MAX Markets “The Idol” to Youth and Lax Parental “Controls” Give Kids Access to Watch

Written by PTC | Published June 15, 2023

LOS ANGELES (June 15, 2023) – The Parents Television and Media Council (PTC) is calling on MAX to stop marketing The Idol to youth through social media, and to shore up wide gaps in its parental “controls” that enable youth to watch The Idol and other explicit TV-MA content like Euphoria. TV critics have slammed The Idol, citing it as “pornographic,” a “sordid male fantasy,” a “darker, crazier, and more risqué version” of HBO’s Euphoria.

Videos tagged with #theidol on TikTok – one of the most popular social media sites with tweens and teens – have racked-up more than 1.2 BILLION views. There are more than 120 variations on that hashtag, adding up to millions more views.

“As we expected, HBO is deliberately trying to market the series to young audiences through social media, and yet it has ensured youth have easy access to the series on the MAX streaming platform. The MAX app gives children complete access to all of HBO’s adult and mature-rated content, including The Idol. This is unacceptable,” said Melissa Henson, vice president of the Parents Television and Media Council.

By default, no password, no pin-code, no age verification is required to watch content like this scene in The Idol, described by Variety:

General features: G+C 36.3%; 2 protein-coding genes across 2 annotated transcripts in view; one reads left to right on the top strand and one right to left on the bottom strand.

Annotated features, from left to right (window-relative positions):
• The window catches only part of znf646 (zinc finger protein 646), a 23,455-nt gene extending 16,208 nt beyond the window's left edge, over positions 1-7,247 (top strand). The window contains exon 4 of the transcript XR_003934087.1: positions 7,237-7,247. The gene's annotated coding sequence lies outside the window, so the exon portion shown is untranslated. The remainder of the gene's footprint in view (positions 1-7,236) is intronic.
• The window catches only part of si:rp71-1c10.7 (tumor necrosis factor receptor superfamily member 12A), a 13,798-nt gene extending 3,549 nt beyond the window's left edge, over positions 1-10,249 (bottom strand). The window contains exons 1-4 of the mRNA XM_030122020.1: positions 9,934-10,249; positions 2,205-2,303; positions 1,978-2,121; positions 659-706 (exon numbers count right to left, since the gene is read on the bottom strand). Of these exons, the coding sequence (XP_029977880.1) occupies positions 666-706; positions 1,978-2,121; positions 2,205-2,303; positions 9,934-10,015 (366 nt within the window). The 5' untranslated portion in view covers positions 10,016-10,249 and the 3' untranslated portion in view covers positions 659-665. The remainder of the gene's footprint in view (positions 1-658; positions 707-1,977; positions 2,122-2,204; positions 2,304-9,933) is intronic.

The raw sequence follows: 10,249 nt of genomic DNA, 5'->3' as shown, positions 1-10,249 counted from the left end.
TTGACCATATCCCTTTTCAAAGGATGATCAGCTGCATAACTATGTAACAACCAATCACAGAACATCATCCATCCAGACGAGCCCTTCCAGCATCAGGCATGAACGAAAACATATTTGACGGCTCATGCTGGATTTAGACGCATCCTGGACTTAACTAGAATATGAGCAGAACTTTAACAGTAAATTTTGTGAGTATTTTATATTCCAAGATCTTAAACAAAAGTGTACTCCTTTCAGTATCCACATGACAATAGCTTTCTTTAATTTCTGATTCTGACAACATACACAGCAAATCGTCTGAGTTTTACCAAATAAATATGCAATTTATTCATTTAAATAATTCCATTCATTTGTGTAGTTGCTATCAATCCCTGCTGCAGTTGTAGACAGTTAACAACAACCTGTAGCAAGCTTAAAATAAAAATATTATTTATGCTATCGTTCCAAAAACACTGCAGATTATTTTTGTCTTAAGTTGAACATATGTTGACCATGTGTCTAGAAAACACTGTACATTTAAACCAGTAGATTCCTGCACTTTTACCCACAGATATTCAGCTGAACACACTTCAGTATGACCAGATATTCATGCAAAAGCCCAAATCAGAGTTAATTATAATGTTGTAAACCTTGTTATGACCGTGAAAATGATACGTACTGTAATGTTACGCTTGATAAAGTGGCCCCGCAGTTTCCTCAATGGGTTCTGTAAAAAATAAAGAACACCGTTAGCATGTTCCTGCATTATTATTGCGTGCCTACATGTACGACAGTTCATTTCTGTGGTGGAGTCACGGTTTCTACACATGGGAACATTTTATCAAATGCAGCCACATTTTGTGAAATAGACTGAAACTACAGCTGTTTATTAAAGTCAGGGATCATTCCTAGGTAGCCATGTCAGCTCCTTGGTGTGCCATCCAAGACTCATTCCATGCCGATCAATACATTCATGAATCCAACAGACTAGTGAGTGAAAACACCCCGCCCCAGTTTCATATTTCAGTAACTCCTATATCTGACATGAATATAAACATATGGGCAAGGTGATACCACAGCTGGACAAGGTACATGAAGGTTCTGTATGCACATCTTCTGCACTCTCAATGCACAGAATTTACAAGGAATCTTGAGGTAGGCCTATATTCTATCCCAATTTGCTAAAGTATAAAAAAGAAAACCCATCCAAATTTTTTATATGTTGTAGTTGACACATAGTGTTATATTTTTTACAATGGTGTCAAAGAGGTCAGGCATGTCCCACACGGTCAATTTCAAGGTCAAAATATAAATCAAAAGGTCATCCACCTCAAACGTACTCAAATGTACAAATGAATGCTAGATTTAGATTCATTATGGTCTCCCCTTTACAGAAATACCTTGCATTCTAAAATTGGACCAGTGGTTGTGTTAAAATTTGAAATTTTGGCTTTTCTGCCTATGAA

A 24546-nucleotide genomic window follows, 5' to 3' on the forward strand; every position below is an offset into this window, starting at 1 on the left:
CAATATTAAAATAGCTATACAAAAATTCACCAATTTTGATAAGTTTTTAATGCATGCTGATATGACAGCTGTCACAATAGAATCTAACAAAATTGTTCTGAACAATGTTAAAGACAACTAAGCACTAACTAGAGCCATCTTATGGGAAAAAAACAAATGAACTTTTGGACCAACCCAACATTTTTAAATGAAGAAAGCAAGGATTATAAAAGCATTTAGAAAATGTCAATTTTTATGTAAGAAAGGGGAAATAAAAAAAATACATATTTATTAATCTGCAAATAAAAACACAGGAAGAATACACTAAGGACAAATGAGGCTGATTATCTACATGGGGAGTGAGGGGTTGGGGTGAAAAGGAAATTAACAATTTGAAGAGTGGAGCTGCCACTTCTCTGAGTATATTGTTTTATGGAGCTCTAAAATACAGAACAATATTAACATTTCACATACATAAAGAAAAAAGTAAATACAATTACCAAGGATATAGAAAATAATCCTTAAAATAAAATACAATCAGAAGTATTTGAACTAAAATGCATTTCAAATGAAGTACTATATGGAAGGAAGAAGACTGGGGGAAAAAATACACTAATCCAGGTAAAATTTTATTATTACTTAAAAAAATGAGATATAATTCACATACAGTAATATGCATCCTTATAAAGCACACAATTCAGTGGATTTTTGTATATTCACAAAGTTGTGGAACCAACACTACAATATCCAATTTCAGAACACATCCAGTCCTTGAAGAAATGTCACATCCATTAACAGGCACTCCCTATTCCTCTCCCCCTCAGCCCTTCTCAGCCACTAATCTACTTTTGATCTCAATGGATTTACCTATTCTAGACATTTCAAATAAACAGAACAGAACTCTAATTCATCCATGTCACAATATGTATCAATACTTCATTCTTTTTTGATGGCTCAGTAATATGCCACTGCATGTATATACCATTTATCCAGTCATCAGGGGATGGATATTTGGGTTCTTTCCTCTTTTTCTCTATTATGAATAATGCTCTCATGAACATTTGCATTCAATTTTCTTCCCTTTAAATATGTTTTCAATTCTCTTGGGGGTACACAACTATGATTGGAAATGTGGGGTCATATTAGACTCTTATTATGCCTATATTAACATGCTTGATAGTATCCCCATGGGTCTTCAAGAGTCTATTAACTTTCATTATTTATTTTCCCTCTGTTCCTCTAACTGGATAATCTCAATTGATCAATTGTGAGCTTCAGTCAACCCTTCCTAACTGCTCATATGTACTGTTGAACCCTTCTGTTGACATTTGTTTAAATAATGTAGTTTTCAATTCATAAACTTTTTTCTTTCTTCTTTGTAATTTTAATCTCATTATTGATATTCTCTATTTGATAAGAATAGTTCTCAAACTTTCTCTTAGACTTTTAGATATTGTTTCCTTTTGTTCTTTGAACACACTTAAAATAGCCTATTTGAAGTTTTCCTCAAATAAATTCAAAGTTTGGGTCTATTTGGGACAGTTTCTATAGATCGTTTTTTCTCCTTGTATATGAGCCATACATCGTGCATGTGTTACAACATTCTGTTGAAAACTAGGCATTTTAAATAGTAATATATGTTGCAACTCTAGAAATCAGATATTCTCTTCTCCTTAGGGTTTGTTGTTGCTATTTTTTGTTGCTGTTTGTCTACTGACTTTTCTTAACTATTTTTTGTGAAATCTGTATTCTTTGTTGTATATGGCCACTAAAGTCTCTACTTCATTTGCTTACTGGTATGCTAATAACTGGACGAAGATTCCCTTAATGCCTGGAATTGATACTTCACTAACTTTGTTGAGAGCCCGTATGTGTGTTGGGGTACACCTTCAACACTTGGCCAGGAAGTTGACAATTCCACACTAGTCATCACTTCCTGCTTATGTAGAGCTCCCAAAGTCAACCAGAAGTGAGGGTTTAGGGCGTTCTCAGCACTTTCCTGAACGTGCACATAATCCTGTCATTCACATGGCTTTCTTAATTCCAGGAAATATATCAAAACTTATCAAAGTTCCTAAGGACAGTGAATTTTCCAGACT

“Meanwhile, Jocelyn and Tedros are in the bedroom, where he is directing her to perform sexual acts on herself while he’s sitting in a chair, narrating his fantasy experience (“I want to grab you by the *ss while I suffocate you with my c*ck. I want you to choke on it.”).

The scene is filled with explicit nudity, sexual dialogue and some X-rated foley work when Jocelyn audibly gags while performing o*** s** on Tedros. Meanwhile, there’s also an element of voyeurism when one of the cult followers, the mostly-nude pianist Chloe (Suzanna Son), gets stuck in the closet and watches Jocelyn and Tedros’ activities.”

According to Variety, “HBO series often owe nearly two-thirds of their viewership to streaming” -- and those viewers skew younger than the live-TV audience. Nielsen Media Research notes, “those streaming The Idol on MAX are an average of 21 years younger than those watching on HBO, which represents a wider spread than that of most HBO dramas.”

“If Warner Bros. Discovery is going to sell MAX as a streaming service for the whole family, the very least they should do is to ensure no children are able to access the p*rnographic content on that platform and we call on the company to fix these problems immediately,” said Henson.

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